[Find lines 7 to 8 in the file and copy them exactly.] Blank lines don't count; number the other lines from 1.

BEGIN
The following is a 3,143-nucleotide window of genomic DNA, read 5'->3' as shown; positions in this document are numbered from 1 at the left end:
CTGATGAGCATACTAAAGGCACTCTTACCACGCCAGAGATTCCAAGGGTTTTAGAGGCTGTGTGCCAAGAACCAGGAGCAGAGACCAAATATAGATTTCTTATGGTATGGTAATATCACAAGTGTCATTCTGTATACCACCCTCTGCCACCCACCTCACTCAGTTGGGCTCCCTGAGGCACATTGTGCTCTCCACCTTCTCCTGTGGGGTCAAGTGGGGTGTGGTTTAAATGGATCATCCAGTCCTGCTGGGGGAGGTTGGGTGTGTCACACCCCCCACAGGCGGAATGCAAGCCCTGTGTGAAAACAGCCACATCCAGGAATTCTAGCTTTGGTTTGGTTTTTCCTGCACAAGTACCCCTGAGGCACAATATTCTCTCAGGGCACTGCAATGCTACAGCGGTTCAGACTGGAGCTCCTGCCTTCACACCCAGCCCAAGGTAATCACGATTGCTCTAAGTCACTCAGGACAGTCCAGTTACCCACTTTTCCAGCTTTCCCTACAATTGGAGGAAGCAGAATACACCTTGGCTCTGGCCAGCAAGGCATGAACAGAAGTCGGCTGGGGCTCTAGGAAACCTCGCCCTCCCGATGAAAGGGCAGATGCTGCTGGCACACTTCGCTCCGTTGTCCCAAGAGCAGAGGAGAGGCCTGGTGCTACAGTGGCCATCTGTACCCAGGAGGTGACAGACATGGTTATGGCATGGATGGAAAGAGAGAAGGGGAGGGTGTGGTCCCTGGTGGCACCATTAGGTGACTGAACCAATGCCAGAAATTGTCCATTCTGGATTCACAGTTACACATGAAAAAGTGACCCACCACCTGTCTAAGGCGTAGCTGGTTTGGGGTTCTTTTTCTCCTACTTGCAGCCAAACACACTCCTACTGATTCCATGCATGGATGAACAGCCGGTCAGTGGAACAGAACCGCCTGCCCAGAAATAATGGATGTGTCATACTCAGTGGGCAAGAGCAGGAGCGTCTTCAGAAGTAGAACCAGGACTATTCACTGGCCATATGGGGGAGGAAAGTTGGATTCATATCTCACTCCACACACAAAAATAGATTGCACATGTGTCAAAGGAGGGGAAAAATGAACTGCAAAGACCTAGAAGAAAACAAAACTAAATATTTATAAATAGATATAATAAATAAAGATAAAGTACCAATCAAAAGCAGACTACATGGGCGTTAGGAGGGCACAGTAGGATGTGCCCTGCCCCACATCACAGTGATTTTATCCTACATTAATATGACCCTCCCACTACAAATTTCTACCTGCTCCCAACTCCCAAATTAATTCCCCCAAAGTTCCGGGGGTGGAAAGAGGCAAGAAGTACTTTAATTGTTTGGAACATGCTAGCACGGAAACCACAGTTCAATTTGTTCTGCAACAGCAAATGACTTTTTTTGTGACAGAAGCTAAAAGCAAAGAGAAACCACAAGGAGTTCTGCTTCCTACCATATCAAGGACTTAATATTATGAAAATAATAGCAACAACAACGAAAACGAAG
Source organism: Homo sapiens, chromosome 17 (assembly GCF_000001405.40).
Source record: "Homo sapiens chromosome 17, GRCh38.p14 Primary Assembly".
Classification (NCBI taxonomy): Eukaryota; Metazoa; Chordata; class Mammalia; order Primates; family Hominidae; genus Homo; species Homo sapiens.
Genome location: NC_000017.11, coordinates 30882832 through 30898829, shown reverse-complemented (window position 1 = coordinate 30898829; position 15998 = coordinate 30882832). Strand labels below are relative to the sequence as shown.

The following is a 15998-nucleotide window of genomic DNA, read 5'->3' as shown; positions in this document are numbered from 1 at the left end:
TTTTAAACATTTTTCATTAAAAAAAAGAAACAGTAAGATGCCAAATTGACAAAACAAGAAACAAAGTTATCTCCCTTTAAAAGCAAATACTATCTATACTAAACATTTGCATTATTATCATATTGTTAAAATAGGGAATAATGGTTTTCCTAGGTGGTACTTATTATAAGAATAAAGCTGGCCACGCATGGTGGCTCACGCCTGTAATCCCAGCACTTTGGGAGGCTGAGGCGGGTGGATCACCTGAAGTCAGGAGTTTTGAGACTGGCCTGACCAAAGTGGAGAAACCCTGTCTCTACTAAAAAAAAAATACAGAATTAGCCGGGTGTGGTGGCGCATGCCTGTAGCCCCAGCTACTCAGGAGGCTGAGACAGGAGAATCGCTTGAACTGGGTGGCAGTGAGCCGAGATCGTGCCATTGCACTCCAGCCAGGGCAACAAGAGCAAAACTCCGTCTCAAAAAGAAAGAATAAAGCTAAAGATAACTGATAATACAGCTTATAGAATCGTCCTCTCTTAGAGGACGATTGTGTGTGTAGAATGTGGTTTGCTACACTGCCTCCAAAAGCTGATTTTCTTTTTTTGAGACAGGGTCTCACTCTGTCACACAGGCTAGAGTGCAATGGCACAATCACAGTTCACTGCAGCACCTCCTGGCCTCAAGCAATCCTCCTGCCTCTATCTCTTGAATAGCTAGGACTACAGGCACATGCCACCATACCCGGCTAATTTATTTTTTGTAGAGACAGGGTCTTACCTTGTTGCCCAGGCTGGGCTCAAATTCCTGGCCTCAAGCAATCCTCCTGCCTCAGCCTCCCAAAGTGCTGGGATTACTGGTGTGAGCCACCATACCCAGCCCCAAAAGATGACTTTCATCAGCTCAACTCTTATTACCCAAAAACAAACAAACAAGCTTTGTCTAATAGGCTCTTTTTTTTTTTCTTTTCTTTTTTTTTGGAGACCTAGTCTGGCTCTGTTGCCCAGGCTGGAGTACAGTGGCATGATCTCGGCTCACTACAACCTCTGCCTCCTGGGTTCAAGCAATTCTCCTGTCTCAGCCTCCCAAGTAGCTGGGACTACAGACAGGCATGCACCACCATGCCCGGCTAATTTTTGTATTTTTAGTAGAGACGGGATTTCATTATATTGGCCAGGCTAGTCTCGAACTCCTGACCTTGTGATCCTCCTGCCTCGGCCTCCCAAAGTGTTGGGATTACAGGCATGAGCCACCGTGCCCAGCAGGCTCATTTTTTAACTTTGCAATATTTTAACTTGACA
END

The following is a 15998-nucleotide window of genomic DNA, read 5'->3' as shown; positions in this document are numbered from 1 at the left end:
TTTTAAACATTTTTCATTAAAAAAAAGAAACAGTAAGATGCCAAATTGACAAAACAAGAAACAAAGTTATCTCCCTTTAAAAGCAAATACTATCTATACTAAACATTTGCATTATTATCATATTGTTAAAATAGGGAATAATGGTTTTCCTAGGTGGTACTTATTATAAGAATAAAGCTGGCCACGCATGGTGGCTCACGCCTGTAATCCCAGCACTTTGGGAGGCTGAGGCGGGTGGATCACCTGAAGTCAGGAGTTTTGAGACTGGCCTGACCAAAGTGGAGAAACCCTGTCTCTACTAAAAAAAAAATACAGAATTAGCCGGGTGTGGTGGCGCATGCCTGTAGCCCCAGCTACTCAGGAGGCTGAGACAGGAGAATCGCTTGAACTGGGTGGCAGTGAGCCGAGATCGTGCCATTGCACTCCAGCCAGGGCAACAAGAGCAAAACTCCGTCTCAAAAAGAAAGAATAAAGCTAAAGATAACTGATAATACAGCTTATAGAATCGTCCTCTCTTAGAGGACGATTGTGTGTGTAGAATGTGGTTTGCTACACTGCCTCCAAAAGCTGATTTTCTTTTTTTGAGACAGGGTCTCACTCTGTCACACAGGCTAGAGTGCAATGGCACAATCACAGTTCACTGCAGCACCTCCTGGCCTCAAGCAATCCTCCTGCCTCTATCTCTTGAATAGCTAGGACTACAGGCACATGCCACCATACCCGGCTAATTTATTTTTTGTAGAGACAGGGTCTTACCTTGTTGCCCAGGCTGGGCTCAAATTCCTGGCCTCAAGCAATCCTCCTGCCTCAGCCTCCCAAAGTGCTGGGATTACTGGTGTGAGCCACCATACCCAGCCCCAAAAGATGACTTTCATCAGCTCAACTCTTATTACCCAAAAACAAACAAACAAGCTTTGTCTAATAGGCTCTTTTTTTTTTTCTTTTCTTTTTTTTTGGAGACCTAGTCTGGCTCTGTTGCCCAGGCTGGAGTACAGTGGCATGATCTCGGCTCACTACAACCTCTGCCTCCTGGGTTCAAGCAATTCTCCTGTCTCAGCCTCCCAAGTAGCTGGGACTACAGACAGGCATGCACCACCATGCCCGGCTAATTTTTGTATTTTTAGTAGAGACGGGATTTCATTATATTGGCCAGGCTAGTCTCGAACTCCTGACCTTGTGATCCTCCTGCCTCGGCCTCCCAAAGTGTTGGGATTACAGGCATGAGCCACCGTGCCCAGCAGGCTCATTTTTTAACTTTGCAATATTTTAACTTGACA